Recipe of the Month—Brussels Sprouts, Apple and Bacon Hash
This cracking seasonal recipe brings together ingredients that work great together—sprouts, apple, bacon and onions. Roasting the veg and apples brings out their sweetness and of course bacon is the ultimate partner for the sprouts.
- 300g Brussels sprouts, halved
- 2 red onions, unpeeled, halved lengthwise
- 1 apple, cored
- ½ tablespoon butter
- 180g streaky bacon, cut into ½-inch pieces
Preheat oven to 190°C. Toss Brussels sprouts and onions with just enough olive oil to coat; season with salt and pepper. Spread vegetables in a single layer on a baking sheet. Fill center of apple with butter, and add to baking sheet. Roast until tender when pierced with a fork, about 30 minutes for the apple, 40 to 45 minutes for the vegetables. Meanwhile, cook bacon in a large, heavy pan over medium heat until fat renders and bacon begins to crisp, about 12 minutes. Pour off most fat, leaving behind enough to coat bottom of pan. When onion and apple are cool enough to handle, cut into pieces about the size of Brussels sprouts. Add onion, apple, and Brussels sprouts to skillet, and cook over medium heat, stirring occasionally, until heated through, about 15 minutes.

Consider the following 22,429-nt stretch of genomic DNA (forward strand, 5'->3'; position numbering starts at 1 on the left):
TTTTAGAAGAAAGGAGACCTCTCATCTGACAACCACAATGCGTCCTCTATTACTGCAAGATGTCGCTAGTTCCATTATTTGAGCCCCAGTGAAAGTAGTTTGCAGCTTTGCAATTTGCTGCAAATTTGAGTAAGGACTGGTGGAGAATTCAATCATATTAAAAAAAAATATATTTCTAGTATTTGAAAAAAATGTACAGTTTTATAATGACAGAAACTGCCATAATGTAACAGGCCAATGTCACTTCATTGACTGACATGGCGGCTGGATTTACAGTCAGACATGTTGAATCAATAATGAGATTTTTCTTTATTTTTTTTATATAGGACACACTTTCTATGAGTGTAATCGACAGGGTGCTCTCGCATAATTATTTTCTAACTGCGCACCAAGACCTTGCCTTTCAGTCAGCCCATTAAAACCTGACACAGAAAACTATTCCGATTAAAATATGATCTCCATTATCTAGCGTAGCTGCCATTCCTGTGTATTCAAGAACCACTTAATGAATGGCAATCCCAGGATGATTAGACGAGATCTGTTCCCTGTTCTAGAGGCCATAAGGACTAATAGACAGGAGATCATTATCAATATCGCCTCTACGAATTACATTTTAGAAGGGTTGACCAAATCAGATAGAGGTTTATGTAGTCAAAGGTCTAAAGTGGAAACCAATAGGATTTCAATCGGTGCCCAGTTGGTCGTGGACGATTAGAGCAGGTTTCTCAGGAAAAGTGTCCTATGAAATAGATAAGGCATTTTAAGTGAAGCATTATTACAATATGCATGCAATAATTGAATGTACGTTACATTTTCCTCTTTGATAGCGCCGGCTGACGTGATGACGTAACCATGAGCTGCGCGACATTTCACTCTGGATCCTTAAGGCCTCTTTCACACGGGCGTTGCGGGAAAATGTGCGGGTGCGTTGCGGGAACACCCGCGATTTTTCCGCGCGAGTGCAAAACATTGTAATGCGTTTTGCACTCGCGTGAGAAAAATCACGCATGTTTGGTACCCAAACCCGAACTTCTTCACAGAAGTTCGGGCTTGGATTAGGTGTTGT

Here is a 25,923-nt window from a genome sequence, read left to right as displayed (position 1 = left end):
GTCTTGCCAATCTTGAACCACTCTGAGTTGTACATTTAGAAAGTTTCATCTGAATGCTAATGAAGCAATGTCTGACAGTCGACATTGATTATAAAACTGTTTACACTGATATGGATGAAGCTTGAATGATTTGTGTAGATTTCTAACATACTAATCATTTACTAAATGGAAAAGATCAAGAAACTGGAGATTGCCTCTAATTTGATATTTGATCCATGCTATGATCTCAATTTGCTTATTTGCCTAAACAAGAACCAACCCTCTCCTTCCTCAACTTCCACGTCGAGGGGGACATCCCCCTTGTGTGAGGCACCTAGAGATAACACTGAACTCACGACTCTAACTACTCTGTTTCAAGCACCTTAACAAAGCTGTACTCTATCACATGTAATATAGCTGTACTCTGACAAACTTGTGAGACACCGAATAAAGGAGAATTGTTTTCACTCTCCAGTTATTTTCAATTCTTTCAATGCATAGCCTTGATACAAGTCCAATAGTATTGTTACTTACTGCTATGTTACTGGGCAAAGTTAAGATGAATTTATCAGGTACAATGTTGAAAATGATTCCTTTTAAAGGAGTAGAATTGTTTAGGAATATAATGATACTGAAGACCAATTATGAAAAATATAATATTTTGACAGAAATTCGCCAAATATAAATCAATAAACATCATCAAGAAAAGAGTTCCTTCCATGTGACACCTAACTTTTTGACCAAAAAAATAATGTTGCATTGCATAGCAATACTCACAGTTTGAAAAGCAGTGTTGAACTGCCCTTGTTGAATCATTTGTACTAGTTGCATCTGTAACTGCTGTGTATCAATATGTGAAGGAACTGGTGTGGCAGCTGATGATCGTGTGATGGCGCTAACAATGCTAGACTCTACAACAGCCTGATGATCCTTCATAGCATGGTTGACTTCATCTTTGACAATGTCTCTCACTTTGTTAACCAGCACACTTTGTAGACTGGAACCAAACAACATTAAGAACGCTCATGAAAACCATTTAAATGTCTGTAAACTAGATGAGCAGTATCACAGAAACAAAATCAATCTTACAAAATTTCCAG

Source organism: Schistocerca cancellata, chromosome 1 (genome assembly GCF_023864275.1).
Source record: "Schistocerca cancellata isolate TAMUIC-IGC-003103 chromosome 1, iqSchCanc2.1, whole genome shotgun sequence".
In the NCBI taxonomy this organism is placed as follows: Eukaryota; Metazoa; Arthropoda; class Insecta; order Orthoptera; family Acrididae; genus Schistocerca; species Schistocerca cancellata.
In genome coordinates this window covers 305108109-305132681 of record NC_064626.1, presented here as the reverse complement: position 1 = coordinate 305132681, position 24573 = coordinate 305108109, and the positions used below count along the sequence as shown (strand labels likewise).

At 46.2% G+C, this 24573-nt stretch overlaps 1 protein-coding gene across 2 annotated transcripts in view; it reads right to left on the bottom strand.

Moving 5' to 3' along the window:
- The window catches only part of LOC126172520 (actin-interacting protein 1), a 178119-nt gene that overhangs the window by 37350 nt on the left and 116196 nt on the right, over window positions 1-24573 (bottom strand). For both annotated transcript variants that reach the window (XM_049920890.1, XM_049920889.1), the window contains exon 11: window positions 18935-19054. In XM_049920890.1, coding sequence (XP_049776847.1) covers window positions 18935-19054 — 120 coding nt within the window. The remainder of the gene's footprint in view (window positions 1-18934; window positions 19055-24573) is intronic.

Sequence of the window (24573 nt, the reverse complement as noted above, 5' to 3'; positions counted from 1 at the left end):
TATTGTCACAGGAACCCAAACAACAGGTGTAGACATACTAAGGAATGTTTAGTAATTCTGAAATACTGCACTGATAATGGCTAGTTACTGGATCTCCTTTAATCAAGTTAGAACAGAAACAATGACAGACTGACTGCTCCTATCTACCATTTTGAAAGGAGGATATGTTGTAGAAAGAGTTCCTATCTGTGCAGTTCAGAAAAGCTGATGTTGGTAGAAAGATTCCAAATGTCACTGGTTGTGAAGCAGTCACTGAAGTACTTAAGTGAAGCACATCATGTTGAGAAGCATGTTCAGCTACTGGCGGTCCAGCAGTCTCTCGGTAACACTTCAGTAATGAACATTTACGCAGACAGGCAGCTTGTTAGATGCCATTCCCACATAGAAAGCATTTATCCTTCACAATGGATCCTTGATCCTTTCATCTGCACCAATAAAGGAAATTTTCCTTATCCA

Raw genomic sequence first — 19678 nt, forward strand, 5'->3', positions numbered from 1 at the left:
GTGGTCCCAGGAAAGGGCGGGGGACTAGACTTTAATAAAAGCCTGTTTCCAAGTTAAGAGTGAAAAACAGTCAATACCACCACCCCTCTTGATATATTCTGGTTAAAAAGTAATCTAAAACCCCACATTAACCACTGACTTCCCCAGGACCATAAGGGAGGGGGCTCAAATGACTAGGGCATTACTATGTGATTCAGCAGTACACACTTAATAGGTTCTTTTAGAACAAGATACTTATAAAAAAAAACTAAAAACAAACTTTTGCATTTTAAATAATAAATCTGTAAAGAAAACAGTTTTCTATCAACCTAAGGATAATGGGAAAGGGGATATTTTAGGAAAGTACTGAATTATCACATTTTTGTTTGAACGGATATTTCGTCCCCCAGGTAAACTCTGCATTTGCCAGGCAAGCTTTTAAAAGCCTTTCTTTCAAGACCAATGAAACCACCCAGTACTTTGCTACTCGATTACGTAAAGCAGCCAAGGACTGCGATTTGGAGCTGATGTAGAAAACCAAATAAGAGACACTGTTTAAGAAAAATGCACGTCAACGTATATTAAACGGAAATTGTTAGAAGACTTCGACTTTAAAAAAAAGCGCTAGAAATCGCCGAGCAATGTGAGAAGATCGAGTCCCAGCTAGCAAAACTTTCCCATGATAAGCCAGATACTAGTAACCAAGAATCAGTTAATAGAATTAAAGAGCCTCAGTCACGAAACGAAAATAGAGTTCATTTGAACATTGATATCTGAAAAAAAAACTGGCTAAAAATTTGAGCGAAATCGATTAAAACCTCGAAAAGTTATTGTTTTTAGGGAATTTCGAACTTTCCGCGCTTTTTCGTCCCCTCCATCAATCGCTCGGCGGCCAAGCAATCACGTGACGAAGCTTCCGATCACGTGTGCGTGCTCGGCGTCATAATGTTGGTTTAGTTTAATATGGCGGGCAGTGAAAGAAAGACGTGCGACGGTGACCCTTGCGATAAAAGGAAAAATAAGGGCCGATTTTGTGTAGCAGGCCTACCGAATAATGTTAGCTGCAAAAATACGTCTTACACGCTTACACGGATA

Tip of the Month—Winter Protection for Plants
Over the last couple of years we’ve been experiencing some severe winter weather, not usually seen until the New Year. So if you haven’t yet started now is a good time to protect your plants, trees and soil from the more extreme temperatures—ensuring that you’re guaranteed some crops come Spring!
Fleece will protect your crop or soil from frost and cold weather whilst admitting light, air and rain. This is generally bought in large rolls or sheets and can be cut to the specifications of your plant/raised bed. It is also available in varying thickness, including a heavyweight version (30g) for Arctic conditions! Fleece Jackets for larger plants/bushes are available from some garden centres.
If you don’t have a greenhouse or polytunnel, you may want to look at covering young or more delicate plants with cloches. This can range from glass bell jar cloches or ornate Victorian lantern cloches to homemade cloches from glass jars, fizzy drink bottles and sneakily-appropriated Water Cooler bottles from the office!
By joining GIY you help us to continue the work of supporting people just like you to grow food at home, at school, in the workplace and in the community—each year we support over 65,000 people and 1,500 community food growing groups and projects. It costs just €35 to join GIY for a year, and to say thanks we will send you a seasonal copy of our supporter’s magazine GROW and some GIY seeds for you to sow each quarter. We will also send you our weekly tips, news and advice ezine and offer you discounts to GIY events like the annual GROW Fest. Join today at GIYireland.com.
Michael Kelly is a freelance journalist, author and founder of GIY.
© GIY Ireland 2015—all rights reserved.